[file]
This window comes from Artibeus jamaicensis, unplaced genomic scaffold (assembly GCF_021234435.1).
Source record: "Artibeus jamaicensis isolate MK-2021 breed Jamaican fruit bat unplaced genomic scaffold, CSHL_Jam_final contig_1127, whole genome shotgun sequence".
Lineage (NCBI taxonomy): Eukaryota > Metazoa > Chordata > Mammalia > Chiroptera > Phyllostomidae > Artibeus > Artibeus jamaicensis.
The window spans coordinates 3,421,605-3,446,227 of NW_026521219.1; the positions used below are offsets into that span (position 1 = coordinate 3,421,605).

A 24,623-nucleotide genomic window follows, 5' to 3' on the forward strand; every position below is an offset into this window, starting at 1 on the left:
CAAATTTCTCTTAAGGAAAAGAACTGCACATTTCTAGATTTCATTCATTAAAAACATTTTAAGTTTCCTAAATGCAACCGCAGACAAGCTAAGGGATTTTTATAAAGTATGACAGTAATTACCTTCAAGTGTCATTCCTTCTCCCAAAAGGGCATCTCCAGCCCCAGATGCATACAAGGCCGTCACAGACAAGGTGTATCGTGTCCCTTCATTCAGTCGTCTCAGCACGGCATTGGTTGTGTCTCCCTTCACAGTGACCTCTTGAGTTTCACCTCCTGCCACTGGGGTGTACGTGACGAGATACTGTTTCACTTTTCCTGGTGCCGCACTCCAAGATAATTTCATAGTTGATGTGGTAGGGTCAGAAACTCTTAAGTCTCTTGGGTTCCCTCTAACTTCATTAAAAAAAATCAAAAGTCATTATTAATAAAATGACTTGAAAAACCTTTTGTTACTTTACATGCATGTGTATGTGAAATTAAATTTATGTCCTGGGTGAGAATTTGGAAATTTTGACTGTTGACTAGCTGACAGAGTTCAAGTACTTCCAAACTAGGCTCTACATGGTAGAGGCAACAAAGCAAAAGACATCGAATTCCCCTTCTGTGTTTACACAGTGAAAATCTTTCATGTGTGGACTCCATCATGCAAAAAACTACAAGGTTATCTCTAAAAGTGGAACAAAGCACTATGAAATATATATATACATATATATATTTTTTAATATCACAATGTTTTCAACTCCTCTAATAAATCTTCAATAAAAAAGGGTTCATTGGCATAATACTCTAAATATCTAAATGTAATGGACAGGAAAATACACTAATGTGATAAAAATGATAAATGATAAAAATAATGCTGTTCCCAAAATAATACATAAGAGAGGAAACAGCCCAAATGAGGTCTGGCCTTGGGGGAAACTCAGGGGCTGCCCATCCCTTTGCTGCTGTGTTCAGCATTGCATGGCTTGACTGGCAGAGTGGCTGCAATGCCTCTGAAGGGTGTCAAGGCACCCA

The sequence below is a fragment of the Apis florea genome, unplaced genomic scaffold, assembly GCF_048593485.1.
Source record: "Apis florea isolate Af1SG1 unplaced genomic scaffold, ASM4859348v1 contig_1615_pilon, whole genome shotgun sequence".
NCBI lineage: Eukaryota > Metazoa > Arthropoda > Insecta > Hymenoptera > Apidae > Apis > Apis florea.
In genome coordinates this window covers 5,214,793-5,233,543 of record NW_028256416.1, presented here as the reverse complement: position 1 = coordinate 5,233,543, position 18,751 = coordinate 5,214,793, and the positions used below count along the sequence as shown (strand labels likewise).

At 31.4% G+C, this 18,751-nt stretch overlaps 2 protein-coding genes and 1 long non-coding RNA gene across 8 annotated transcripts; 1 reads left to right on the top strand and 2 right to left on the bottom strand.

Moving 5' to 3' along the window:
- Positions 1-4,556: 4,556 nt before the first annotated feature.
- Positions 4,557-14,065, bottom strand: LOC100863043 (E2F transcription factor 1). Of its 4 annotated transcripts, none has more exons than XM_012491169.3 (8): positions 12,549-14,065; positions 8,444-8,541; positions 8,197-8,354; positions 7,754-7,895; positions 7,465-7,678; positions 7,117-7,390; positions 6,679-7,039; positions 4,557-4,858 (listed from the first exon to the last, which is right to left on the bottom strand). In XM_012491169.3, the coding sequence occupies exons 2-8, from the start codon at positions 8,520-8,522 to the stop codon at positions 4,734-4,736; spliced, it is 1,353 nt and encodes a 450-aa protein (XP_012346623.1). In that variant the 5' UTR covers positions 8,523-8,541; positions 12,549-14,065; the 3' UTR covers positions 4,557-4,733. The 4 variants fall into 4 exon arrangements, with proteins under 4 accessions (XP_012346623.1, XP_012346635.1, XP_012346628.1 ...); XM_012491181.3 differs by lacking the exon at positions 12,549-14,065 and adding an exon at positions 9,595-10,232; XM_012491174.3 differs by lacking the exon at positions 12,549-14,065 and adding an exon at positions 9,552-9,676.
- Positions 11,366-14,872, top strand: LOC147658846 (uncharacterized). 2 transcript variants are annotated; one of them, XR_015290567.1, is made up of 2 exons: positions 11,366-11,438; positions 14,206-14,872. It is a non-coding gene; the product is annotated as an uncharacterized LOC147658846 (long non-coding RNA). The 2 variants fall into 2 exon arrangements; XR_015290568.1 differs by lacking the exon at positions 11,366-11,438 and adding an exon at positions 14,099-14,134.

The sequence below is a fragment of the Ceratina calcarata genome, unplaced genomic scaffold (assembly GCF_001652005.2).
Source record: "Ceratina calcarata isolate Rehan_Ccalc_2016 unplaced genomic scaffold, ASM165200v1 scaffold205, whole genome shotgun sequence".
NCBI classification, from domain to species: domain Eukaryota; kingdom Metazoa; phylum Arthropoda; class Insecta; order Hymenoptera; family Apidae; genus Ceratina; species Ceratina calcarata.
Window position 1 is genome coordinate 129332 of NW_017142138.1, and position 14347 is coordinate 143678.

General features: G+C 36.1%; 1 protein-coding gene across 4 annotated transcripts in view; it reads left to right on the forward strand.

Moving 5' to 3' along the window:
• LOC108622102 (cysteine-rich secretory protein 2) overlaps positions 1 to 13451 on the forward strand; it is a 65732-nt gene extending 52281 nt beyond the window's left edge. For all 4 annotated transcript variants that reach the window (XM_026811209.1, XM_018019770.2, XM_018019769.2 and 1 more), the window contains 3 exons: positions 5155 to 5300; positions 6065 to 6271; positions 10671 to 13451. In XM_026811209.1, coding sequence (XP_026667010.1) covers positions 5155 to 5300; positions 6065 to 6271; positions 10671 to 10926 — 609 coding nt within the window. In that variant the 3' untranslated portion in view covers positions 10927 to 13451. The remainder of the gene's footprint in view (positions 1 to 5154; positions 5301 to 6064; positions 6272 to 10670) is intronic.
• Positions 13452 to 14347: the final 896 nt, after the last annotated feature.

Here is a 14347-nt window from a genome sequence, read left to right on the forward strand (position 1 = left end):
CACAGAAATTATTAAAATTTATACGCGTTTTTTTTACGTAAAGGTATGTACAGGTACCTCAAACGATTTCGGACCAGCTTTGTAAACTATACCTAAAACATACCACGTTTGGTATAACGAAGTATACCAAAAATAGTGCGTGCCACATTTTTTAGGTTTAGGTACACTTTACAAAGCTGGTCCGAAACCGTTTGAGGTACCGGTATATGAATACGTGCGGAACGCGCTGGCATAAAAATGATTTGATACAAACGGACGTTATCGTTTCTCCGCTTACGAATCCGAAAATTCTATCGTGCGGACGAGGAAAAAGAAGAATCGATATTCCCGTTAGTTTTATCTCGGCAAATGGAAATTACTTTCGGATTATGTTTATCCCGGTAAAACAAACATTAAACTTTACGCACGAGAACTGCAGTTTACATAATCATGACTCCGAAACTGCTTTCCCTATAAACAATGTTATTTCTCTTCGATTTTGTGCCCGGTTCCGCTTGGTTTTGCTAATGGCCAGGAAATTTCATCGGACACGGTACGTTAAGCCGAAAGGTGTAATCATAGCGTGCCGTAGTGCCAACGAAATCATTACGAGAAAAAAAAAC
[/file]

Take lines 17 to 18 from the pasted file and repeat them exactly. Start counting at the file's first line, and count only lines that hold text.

Source record: "Ceratina calcarata isolate Rehan_Ccalc_2016 unplaced genomic scaffold, ASM165200v1 scaffold205, whole genome shotgun sequence".
NCBI classification, from domain to species: domain Eukaryota; kingdom Metazoa; phylum Arthropoda; class Insecta; order Hymenoptera; family Apidae; genus Ceratina; species Ceratina calcarata.